11th International Workshop on Theory and Practice of Provenance (TaPP) 2019

in cooperation with USENIX

(as part of the Philadelphia Logic Week)

TaPP 2019

11th International Workshop on Theory and Practice of Provenance

(in cooperation with USENIX)

Date: June 3, 2019 (Monday)

(as part of the Philadelphia Logic Week)

Venue: Saint Joseph’s University, Philadelphia, PA (USA)

The Theory and Practice of Provenance workshop series was started in San Francisco in 2009. TaPP aims to be a venue for early-stage and innovative research ideas related to provenance, and a forum to encourage exchange of ideas between researchers working on provenance and practitioners or potential users of such research. Industry and academic participants interested in provenance in any setting are welcome, and workshop contributions describing unsolved problems or new potential application areas for provenance research are particularly welcome.

Keynote speaker:

Prof. Val Tannen, University of Pennsylvania


Provenance Analysis for First-Order Model Checking


First-Order Logic (FOL) model checking is the computational problem of deciding, given an FO finite model (structure) A and an FO sentence s, whether s holds true in A or not. Its provenance analysis determines how that answer (holds or not) depends on the information that defines the model A. Provenance questions like this one have emerged in databases, scientific workflows, networks, and other areas.

We apply the semiring provenance framework, developed in databases, to the FOL model checking problem. This provides a non-standard semantics for FOL that refines logical truth to values in commutative semirings: the semiring of provenance polynomials, the Viterbi semiring of confidence scores, access control semirings, etc. the semantics can be used to synthesize models based on criteria like maximum confidence or public access. Our uniform treatment of logical negation also provides an approach to negative (a.k.a. why-not or non-answers) provenance.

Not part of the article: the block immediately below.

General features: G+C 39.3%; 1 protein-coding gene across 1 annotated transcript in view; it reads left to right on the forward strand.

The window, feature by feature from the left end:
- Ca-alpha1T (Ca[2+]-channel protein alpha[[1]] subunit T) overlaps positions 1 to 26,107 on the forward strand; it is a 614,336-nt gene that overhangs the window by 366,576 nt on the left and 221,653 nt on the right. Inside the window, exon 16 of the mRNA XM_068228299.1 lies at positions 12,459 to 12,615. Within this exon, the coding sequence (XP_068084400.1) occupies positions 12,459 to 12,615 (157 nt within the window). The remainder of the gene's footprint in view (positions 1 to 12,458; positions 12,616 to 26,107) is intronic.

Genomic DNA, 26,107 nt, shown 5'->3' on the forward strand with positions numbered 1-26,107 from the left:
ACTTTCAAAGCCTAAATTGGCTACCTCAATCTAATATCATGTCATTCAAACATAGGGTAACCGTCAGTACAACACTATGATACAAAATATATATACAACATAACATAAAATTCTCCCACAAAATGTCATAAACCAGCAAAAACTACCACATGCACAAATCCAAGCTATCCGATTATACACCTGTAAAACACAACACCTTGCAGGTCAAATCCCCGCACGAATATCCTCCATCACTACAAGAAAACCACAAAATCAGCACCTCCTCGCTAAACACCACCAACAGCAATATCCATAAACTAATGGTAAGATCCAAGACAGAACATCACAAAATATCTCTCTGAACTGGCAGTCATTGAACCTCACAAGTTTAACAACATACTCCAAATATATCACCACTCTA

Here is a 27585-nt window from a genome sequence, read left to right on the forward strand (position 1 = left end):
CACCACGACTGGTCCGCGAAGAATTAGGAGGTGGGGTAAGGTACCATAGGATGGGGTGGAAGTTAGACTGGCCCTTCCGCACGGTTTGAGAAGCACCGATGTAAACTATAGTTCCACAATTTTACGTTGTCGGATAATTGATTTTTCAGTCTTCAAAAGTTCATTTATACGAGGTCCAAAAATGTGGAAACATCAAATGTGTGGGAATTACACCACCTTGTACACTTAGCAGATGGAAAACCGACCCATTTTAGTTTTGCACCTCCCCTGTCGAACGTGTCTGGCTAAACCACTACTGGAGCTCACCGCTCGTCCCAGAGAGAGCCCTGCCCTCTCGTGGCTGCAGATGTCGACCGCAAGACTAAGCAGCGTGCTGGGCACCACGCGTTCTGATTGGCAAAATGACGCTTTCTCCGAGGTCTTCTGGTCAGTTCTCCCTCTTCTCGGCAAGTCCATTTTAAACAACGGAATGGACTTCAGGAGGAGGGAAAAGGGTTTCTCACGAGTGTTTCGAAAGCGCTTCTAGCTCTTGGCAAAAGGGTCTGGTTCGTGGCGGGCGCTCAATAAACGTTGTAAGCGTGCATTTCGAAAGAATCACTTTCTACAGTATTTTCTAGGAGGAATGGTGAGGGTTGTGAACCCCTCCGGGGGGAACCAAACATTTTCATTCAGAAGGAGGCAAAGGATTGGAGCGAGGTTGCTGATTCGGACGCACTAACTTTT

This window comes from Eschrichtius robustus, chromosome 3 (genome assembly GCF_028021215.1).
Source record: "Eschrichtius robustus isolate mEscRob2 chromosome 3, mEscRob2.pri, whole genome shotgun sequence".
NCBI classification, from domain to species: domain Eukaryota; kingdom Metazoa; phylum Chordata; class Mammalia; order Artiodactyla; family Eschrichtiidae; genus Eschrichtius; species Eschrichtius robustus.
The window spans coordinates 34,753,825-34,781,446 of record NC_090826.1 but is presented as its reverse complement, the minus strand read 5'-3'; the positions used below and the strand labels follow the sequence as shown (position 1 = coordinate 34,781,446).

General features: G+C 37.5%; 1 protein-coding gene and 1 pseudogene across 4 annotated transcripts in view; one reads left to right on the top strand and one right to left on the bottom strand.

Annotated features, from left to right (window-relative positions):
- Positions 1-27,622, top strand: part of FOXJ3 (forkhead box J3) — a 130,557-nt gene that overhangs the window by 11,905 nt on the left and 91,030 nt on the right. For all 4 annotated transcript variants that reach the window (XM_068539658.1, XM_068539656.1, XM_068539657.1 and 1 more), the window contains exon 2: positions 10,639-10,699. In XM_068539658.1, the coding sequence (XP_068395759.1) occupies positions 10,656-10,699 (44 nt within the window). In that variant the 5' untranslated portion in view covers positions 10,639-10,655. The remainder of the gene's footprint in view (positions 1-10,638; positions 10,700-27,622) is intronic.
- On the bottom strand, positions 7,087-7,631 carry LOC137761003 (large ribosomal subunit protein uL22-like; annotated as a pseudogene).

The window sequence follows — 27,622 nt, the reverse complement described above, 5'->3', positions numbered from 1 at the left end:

Joint work with Erich Grädel, RWTH Aachen University.


Val Tannen is a professor in the Department of Computer and Information Science of the University of Pennsylvania. He joined Penn after receiving his PhD from the Massachusetts Institute of Technology in 1987. He worked for a time in Programming Languages, and his current research interests are in Databases. He has always been interested in applications of Logic to Computer Science and since 1994 he has also worked in Bioinformatics, leading a number of interdisciplinary projects. In Databases, he and his students and collaborators have worked on query language design and on models and systems for query optimization, parallel query processing, and data integration. More recently their work has focused on models and systems for data sharing, data provenance, the management of uncertain information and algorithmic provisioning for what-if analysis. Tannen is an ACM Fellow.

Workshop Program

All papers are available at the USENIX program page.

June 3, 2019 (Monday)

All talks will be in Mandeville Hall of SJU. Please see the PLW website for more information.

Session 1: Keynote (9 am - 10:30 am, Room: MV 209)

Session chair: Sudeepa Roy

    • Opening remarks
    • Provenance Analysis for First-Order Model Checking

Prof. Val Tannen, University of Pennsylvania

Coffee break (10:30-11 am)

Session 2: Provenance Analytics (11 am - 12:30 pm, Room: MV 209)

Session chair: Adriane Chapman

    • Provenance Meets Bidirectional Transformations

Anthony Anjorin and James Cheney

    • Structural summaries for visual provenance analysis

Houssem Ben Lahmar and Melanie Herschel

    • Query-based Why-not Explanations for Nested Data

Ralf Diestelkämper, Boris Glavic, Melanie Herschel, and Seokki Lee

Lunch (12:30 pm - 2 pm)

Session 3: Provenance Use Cases (2 pm - 3:30 pm, Room: MV 341)

Session chair: Anthony Anjorin

    • Aggregating unsupervised provenance anomaly detectors

Ghita Berrada and James Cheney

    • GitHub2PROV: Provenance for Supporting Software Project Management

Heather S. Packer, Adriane Chapman, and Lesile Carr

    • Mining Data Provenance to Detect Advanced Persistent Threats

Mathieu Barre, Ashish Gehani, and Vinod Yegneswaran

Coffee break (3:30 pm - 4 pm)